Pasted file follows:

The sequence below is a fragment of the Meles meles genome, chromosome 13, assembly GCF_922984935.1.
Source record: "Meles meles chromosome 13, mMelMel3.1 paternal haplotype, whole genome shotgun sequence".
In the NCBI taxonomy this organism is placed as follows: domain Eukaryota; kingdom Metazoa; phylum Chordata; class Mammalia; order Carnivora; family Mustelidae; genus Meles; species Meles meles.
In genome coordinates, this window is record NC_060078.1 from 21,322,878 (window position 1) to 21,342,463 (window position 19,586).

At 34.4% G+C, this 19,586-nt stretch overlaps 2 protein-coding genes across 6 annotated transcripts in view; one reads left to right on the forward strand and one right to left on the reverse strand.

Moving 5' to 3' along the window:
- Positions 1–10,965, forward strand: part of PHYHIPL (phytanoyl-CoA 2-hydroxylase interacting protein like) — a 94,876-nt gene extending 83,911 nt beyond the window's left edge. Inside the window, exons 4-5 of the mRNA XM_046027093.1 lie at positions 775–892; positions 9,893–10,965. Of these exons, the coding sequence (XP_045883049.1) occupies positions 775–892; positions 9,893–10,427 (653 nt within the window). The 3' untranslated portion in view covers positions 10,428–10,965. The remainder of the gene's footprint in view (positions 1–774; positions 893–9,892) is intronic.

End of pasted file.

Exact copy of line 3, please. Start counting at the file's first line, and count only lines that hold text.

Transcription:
In the NCBI taxonomy this organism is placed as follows: domain Eukaryota; kingdom Metazoa; phylum Chordata; class Mammalia; order Carnivora; family Mustelidae; genus Meles; species Meles meles.